It seems to me that the best solution is if adstopping is integrated into the firewall. I have Nortons Internet Security but only use the Firewall part because the NAV is so slow (I use Nod instead). I have not had crashes etc with Norton Firewall (touch wood!) and the ad filtering is 99.999% effective - more so than any others including AdSubtract.

    So my question remains: assuming Nortons firewall works ok (as it does for me) - is there anything comparable? If so, I'll try it.
     
  9. Morgoth

    Morgoth Guest

    Welcome 2 the club, m8 :cool:

    ?!! Heh - and I always thought 'Stable Norton product' was an oxymore. Now I too believe in miracles!

    Actually, the Ad-blocking built into Agnitum Outpost Pro has a slight edge on its competitors as it can also block flash popups. On the other hand the FW itself has memory leak issues akin to those of ZAP, and the 'outbound' protection leaves to be desired.

    U could give Kerio a try - good inbound protection (like all other recent firewall), decent outbound protection (but like any other FW, not infallible - has its own weaknesses) and has integrated anti-popup. Plus, uses few resources (although LnS uses yet a little less resources, and has better outbound protection...)

    But if NPF suits your needs & causes no trouble, stay with it. As they say, "let sleeping dogs lie" :D
     
  10. Caratacus

    Caratacus Registered Member

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    IMO ad filtering should be integrated into the firewall because ads are one more element to be filtered out, and filtering out unwanted incomings is one of the main tasks of firewalls. Why run 2 apps (eg FW + Admuncher) when one can do it?

    As to letting sleeping dogs lie: if I can find a more efficient firewall that passes more tests than NAV and is less resource hungry and filters ads out as well or better, I will use it. Hence my initial question.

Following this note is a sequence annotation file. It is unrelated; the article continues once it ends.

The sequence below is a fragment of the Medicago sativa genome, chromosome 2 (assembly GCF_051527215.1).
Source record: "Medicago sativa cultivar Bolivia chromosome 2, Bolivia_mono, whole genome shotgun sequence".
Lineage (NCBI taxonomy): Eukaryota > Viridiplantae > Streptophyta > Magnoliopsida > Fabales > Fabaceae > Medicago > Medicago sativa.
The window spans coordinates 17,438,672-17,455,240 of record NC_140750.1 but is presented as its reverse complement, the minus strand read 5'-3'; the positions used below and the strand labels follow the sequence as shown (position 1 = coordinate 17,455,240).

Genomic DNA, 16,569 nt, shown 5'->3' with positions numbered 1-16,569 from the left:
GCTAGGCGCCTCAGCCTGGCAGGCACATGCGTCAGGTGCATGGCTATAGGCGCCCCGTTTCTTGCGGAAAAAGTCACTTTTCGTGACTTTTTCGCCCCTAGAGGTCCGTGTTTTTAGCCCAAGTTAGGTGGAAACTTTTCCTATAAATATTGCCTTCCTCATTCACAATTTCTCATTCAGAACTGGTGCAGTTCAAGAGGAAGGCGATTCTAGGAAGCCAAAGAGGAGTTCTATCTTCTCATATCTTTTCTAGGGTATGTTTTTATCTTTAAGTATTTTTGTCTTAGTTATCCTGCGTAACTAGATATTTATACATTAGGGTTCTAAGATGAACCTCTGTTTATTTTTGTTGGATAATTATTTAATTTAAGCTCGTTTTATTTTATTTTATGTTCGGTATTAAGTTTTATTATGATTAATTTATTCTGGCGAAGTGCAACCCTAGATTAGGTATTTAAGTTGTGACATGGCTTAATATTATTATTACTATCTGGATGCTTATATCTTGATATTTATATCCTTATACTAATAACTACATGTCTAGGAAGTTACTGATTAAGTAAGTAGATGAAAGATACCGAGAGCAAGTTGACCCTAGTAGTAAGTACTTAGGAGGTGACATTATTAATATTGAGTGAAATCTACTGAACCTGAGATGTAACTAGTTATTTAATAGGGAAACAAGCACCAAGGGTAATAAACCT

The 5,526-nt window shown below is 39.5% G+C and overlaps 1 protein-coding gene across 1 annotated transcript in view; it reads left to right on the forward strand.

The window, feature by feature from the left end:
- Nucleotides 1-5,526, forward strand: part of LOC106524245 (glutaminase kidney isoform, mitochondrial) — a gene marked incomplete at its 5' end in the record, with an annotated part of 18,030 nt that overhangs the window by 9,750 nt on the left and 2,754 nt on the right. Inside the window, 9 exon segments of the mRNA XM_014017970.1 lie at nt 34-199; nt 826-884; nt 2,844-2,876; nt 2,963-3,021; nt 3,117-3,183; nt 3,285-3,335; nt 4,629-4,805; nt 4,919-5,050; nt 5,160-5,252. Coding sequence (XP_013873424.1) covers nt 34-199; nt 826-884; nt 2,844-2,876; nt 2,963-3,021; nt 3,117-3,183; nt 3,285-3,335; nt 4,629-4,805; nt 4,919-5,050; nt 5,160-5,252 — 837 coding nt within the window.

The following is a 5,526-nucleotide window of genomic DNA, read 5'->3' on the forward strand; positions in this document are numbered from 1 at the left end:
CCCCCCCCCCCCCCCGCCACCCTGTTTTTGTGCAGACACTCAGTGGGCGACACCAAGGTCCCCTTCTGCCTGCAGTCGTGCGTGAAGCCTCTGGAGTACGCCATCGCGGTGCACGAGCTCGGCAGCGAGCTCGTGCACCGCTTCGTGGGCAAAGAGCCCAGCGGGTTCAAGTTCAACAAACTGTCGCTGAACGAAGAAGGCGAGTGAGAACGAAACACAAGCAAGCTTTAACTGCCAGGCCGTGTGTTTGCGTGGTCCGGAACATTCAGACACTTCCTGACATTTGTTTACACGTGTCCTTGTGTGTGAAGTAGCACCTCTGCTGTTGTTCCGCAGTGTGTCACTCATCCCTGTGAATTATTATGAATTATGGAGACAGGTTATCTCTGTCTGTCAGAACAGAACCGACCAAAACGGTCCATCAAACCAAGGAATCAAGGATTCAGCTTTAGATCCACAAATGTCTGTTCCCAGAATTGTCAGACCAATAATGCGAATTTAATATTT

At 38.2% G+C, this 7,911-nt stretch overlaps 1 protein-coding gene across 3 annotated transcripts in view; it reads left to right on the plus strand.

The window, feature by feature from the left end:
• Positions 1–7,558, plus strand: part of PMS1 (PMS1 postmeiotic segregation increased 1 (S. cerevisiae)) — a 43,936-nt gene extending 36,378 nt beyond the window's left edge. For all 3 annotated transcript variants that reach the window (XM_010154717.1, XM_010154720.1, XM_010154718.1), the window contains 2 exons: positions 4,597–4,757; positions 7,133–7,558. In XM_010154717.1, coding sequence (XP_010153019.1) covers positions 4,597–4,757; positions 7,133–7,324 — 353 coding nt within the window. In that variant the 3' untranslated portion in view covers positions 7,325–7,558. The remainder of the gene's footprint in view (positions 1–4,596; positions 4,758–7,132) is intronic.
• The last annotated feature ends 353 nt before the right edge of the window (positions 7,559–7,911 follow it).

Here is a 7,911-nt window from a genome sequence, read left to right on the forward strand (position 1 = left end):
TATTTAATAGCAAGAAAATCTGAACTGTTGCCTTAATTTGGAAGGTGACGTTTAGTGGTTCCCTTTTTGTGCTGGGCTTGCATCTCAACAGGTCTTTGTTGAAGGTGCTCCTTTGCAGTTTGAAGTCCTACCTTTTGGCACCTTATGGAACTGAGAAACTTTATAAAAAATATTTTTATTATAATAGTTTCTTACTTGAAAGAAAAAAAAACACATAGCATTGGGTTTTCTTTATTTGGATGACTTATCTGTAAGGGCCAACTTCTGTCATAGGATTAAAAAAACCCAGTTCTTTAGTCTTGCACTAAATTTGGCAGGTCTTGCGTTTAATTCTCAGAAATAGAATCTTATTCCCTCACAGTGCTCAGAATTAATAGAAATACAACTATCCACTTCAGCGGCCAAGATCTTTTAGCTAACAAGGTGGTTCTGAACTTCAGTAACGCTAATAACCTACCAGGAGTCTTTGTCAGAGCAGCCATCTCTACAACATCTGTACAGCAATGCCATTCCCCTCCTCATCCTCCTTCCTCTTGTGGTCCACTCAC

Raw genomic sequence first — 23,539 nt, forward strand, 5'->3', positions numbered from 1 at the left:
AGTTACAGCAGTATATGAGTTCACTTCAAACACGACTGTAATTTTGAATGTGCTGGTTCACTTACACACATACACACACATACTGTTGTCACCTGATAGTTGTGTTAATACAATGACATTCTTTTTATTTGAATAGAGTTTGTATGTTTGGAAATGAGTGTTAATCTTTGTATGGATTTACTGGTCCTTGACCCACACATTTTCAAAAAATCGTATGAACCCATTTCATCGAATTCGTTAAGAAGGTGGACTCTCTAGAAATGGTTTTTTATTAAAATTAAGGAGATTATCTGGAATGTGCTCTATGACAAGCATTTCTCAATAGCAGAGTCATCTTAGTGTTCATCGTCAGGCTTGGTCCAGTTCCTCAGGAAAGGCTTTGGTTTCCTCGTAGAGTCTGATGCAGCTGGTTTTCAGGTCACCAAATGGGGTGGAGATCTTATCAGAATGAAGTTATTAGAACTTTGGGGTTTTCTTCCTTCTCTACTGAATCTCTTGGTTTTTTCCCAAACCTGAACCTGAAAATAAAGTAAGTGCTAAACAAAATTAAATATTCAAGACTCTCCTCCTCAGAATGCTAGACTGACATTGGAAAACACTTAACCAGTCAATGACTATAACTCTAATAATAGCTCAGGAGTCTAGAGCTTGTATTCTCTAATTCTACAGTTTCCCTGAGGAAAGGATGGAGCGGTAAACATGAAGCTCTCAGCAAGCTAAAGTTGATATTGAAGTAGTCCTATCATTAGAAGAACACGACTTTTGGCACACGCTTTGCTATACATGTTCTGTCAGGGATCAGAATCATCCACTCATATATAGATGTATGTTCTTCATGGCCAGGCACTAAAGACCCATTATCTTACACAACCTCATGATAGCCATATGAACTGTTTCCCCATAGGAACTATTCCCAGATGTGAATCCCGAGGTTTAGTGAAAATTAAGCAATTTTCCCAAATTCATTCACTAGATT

11. mvdu

    mvdu Registered Member

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    I just learned how to turn popups back on with Outpost, so its ad filtering isn't as annoying as it once was to me. I just stopped PCAudit 2 with Outpost, so its outbound protection is pretty good. Kerio has its own weakness: dll injection. Ad filtering seems surprisingly smooth with Kerio, though.
     
  12. CrazyM

    CrazyM Firewall Expert

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    Hi Caratacus

    Certainly not frivilous to many of the major firewall vendors as many move towards being overall security suites and include things like ad/active content filtering and AV.

    The latest versions of NIS/NPF (2003/2004) should pass all the online tests. You might want to check your rules.

    The change in the proxy filter in 2003 improved the filtering quite a bit. So much so, it was not uncommon to see posts from users having problems accessing certain sites.

    No it does not.

    The resident scanner? Or just when doing system scans?

    As for resource usage, when I have used NIS I found it uses little in the way of CPU. RAM is consistent, perhaps a little higher, than when using other firewall/AV/proxy combos that would provide the same functionality.

    I think the main contenders with similar built in functionality at this point would be Outpost, Kerio 4.x and ZAP.

    Regards,

    CrazyM
     
  13. Morgoth

    Morgoth Guest

    Actually, NPF and Kerio both have their weaknesses (as do all FWs). Check out this leak, the results are a few days fresh:
    http://perso.wanadoo.fr/jugesoftware/firewallleaktester/eng/pageweb/test.html

    NPF can block Ghost and Pcaudit2 (bot not PCAudit!?!), whereas Kerio can block MBtest (it has always has good low level network filtering) but not PcAudit2 (nor PcAudit). Thus Kerio has better network filtering but weaker DLL injection protection.

    So both NPF and Kerio are more or less equivalent, yet Kerio uses fewer resources. Both have ad-blocking.

    Don't wanna spoil the day, but check out the aformentionned link (gkweb's leaktest site): there are a few issues concerning Outpost, moreover according to his tests it does not pass PcAudit2 :doubt:(the test conditions are strict: the FW must be able to "see" the source of the leaktest for it to truly pass the test). But overall, yes it has decent outbound protection, and the Pcaudit2 issue will no doubt be dealt with in the nigh future...
     
  14. mvdu

    mvdu Registered Member